"How Dare She Run In for Muffins?" is a tale of what happens when helicopter parenting becomes the law of the land. It's in The Washington Post and it's by Let Grow President Lenore Skenazy and Diane Redleaf, a family defense attorney and author of "They Took the Kids Last Night: How the Child Protection System Puts Family At Risk," who advises Let Grow on legal issues. It begins:
The family’s nightmare began with a stop for muffins in their hometown of Elizabethtown, Ky., on March 30, 2017. Holly Curry was on her way to her 5-year-old’s morning karate practice. It was 67 degrees and partly cloudy. She had all six of her kids — ages 5, 4, 2 (twins) and 10 months (also twins!) in her 10-seater van. To get the kids a quick snack, Curry parked in front of the Cobbler’s Café. Police officers frequent the area because it’s near the courts — about the last place any kidnapper would nab a child, let alone six of them. Into the cafe Curry went.
When she came out less than 10 minutes later, two officers rebuked Curry for leaving her kids in the car. They told her she wasn’t being arrested, just “detained.” She started to cry and asked permission to call her husband, Josiah, but that request was denied. No one asked to see the kids, still sitting in the car.
The officers told Curry that while they were not charging her with any crime, they were going to file a “JC3 form” — a hotline-type alert to the Kentucky child protection system.
The next day a child protective services investigator showed up, eventually with a sheriff's deputy. They insisted on entering Holly's home. Then the woman from CPS:
...questioned Curry about her home life. Curry answered fully, the lawsuit said, worried that any refusal would add to her peril. The investigator insisted on taking the youngest child from Curry’s lap and, without permission, began to undress her. In the presence of the male deputy, the investigator proceeded to undress each child, male and female, down to the genitals (removing the diapers of the two youngest). Curry tried to object, but she knew she was powerless to stop the investigator from doing full-body inspections.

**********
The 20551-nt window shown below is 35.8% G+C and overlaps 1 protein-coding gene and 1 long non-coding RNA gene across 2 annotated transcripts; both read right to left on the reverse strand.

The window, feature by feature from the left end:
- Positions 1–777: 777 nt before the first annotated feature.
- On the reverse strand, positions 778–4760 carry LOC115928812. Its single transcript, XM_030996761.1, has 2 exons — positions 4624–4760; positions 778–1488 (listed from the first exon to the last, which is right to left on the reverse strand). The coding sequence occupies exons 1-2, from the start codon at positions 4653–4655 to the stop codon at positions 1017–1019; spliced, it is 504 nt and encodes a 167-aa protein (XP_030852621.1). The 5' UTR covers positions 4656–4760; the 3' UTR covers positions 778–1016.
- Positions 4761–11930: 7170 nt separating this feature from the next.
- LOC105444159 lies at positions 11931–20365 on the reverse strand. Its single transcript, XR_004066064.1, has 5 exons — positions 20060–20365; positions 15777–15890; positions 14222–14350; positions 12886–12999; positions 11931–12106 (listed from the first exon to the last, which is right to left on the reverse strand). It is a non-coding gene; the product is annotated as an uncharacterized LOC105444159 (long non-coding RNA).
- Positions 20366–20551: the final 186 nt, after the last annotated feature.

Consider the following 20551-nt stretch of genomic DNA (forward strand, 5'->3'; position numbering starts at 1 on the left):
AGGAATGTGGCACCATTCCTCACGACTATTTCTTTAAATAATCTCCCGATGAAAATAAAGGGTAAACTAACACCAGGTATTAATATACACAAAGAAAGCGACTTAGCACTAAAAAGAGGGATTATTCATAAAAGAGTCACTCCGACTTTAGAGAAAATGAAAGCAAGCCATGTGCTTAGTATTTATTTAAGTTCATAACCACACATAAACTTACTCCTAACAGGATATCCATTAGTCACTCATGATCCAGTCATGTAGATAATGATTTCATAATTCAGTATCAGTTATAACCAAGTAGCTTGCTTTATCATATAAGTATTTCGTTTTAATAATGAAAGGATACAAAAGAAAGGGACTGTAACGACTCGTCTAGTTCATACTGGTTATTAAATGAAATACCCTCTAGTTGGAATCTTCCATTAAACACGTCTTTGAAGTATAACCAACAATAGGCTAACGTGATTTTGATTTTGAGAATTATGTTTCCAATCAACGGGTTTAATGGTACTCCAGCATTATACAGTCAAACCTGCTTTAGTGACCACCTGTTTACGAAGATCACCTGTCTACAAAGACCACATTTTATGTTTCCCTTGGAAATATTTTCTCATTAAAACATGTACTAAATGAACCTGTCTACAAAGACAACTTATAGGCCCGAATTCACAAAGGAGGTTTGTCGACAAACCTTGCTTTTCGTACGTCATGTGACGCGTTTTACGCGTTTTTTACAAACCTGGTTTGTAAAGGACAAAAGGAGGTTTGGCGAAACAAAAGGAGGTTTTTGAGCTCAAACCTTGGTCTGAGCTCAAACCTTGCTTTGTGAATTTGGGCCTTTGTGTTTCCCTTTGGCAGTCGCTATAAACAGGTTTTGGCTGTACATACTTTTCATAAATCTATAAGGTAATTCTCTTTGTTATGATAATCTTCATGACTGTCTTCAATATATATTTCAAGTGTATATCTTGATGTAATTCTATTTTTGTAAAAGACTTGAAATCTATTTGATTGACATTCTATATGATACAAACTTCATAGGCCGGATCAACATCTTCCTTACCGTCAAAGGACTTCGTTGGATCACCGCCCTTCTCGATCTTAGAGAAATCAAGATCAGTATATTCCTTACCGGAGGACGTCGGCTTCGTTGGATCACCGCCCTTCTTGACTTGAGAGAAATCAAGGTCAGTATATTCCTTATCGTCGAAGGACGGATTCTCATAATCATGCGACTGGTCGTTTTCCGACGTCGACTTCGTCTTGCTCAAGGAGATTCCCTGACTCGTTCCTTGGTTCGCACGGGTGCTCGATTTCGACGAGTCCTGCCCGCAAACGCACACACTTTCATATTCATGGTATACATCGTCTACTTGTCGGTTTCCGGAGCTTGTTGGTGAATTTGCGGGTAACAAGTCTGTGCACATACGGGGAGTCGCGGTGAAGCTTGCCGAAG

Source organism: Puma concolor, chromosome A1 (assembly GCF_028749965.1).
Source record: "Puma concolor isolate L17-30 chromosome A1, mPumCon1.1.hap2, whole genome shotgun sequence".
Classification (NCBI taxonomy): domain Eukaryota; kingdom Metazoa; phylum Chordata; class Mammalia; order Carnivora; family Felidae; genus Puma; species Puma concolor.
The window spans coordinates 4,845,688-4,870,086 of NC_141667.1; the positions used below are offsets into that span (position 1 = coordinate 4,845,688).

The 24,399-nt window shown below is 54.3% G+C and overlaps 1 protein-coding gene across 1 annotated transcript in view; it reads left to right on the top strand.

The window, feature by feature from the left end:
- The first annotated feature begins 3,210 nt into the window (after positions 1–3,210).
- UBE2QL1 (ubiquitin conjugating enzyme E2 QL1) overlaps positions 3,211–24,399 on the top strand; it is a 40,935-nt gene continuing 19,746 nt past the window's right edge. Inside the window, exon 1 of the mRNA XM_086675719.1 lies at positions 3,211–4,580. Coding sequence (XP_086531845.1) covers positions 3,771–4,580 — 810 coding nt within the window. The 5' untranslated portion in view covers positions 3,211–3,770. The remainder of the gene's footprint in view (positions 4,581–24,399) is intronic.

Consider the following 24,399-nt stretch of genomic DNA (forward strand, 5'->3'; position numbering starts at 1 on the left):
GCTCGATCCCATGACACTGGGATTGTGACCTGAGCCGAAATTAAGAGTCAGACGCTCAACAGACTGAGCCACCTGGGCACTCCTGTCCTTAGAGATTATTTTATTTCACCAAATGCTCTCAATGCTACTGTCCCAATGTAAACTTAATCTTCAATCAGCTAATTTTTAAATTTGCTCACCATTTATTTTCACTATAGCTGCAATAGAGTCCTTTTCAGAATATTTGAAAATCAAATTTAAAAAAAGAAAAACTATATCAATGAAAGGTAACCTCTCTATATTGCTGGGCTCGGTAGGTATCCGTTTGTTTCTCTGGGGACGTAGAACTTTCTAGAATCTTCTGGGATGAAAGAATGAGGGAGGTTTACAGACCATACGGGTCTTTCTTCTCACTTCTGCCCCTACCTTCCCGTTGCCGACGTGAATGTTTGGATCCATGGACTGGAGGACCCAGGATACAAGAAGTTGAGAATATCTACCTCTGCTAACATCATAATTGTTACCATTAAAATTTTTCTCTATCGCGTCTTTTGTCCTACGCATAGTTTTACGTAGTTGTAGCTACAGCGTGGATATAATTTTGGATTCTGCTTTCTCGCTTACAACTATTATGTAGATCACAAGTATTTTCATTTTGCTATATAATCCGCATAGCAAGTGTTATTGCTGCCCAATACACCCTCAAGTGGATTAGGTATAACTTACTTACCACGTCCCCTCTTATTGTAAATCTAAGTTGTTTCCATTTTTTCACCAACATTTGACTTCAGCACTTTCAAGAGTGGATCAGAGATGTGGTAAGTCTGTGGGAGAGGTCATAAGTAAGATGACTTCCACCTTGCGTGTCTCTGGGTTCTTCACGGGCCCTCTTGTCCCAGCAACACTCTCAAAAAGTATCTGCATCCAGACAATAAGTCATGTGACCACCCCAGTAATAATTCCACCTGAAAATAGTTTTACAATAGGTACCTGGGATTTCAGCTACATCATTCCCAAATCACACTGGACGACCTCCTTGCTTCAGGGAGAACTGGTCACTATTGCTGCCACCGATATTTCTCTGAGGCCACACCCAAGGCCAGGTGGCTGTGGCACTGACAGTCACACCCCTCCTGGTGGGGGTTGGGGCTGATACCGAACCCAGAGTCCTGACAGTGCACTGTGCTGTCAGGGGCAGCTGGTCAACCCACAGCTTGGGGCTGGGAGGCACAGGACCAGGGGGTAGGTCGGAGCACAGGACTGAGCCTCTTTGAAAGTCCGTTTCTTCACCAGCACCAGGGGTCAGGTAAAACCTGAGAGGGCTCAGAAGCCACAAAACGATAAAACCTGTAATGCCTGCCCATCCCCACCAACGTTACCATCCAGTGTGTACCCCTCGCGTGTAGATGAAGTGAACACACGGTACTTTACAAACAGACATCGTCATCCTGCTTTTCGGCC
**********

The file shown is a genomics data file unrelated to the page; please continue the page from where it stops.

The last to be undressed was her 4-year-old son, taught by his pediatrician that he should never let a stranger take his clothes off without his mom’s okay. But when the boy tried to make eye contact with Curry, the investigator stood directly in his line of sight, leaving him helpless. Then the investigator pointed to the deputy and said, “Show that cop your muscles!” The little boy removed his shirt and flexed his biceps as ordered. The investigator and deputy began laughing while the investigator started to pull down his pants. When the little boy finally was able to look back at his mother, she was holding back tears. The little boy’s face registered shame and fear.
About two weeks later, Holly was found not guilty of child neglect. But why did a muffin stop end up with a strip search at all? How dare the authorities not only second-guess a mom's very safe decision, but take their investigation so far beyond the bounds of common sense -- and decency? That's what motivated the Currys to file a a federal civil rights lawsuit to challenge the entry into their home under coercion, the seizure of the children inside the home, and the strip-searches.
Local Kentucky lawyers and the national Home School Legal Defense Association are counsel in the case.
In short: Parents deserve the right to make seat-of-the-pants decisions that do not put their kids in any real, obvious and statistically like danger. Waiting 10 minutes for muffins falls into that no-real-danger category.